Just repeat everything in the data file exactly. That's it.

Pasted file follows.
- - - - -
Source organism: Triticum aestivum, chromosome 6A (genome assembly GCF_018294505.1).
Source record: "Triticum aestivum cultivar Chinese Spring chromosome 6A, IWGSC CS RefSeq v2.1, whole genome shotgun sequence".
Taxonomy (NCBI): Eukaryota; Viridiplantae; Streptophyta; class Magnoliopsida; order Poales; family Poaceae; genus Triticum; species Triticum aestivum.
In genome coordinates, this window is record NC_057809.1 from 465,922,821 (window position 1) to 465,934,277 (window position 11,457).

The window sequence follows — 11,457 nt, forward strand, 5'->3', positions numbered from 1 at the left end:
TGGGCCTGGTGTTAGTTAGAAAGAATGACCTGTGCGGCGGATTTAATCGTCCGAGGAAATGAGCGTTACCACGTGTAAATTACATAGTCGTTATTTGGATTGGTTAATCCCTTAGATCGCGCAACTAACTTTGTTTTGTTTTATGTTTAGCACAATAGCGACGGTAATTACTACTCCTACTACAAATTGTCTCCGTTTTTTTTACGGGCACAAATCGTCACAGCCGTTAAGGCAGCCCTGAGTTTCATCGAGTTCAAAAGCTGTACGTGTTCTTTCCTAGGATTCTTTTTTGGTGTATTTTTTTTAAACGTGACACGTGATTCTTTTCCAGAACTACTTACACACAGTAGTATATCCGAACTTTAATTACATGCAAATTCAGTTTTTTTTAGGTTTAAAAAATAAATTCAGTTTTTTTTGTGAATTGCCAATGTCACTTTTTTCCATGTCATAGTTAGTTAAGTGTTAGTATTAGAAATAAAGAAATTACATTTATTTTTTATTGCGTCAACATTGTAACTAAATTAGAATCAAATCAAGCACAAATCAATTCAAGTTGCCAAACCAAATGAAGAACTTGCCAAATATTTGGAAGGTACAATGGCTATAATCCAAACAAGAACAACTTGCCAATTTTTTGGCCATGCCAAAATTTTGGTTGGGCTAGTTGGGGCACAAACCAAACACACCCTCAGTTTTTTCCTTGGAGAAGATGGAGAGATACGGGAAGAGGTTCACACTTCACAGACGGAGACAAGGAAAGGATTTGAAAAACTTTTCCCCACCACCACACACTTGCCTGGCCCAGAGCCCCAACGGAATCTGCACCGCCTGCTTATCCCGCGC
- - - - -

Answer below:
Source organism: Triticum aestivum, chromosome 6A (genome assembly GCF_018294505.1).
Source record: "Triticum aestivum cultivar Chinese Spring chromosome 6A, IWGSC CS RefSeq v2.1, whole genome shotgun sequence".
Taxonomy (NCBI): Eukaryota; Viridiplantae; Streptophyta; class Magnoliopsida; order Poales; family Poaceae; genus Triticum; species Triticum aestivum.
In genome coordinates, this window is record NC_057809.1 from 465,922,821 (window position 1) to 465,934,277 (window position 11,457).

The window sequence follows — 11,457 nt, forward strand, 5'->3', positions numbered from 1 at the left end:
TGGGCCTGGTGTTAGTTAGAAAGAATGACCTGTGCGGCGGATTTAATCGTCCGAGGAAATGAGCGTTACCACGTGTAAATTACATAGTCGTTATTTGGATTGGTTAATCCCTTAGATCGCGCAACTAACTTTGTTTTGTTTTATGTTTAGCACAATAGCGACGGTAATTACTACTCCTACTACAAATTGTCTCCGTTTTTTTTACGGGCACAAATCGTCACAGCCGTTAAGGCAGCCCTGAGTTTCATCGAGTTCAAAAGCTGTACGTGTTCTTTCCTAGGATTCTTTTTTGGTGTATTTTTTTTAAACGTGACACGTGATTCTTTTCCAGAACTACTTACACACAGTAGTATATCCGAACTTTAATTACATGCAAATTCAGTTTTTTTTAGGTTTAAAAAATAAATTCAGTTTTTTTTGTGAATTGCCAATGTCACTTTTTTCCATGTCATAGTTAGTTAAGTGTTAGTATTAGAAATAAAGAAATTACATTTATTTTTTATTGCGTCAACATTGTAACTAAATTAGAATCAAATCAAGCACAAATCAATTCAAGTTGCCAAACCAAATGAAGAACTTGCCAAATATTTGGAAGGTACAATGGCTATAATCCAAACAAGAACAACTTGCCAATTTTTTGGCCATGCCAAAATTTTGGTTGGGCTAGTTGGGGCACAAACCAAACACACCCTCAGTTTTTTCCTTGGAGAAGATGGAGAGATACGGGAAGAGGTTCACACTTCACAGACGGAGACAAGGAAAGGATTTGAAAAACTTTTCCCCACCACCACACACTTGCCTGGCCCAGAGCCCCAACGGAATCTGCACCGCCTGCTTATCCCGCGC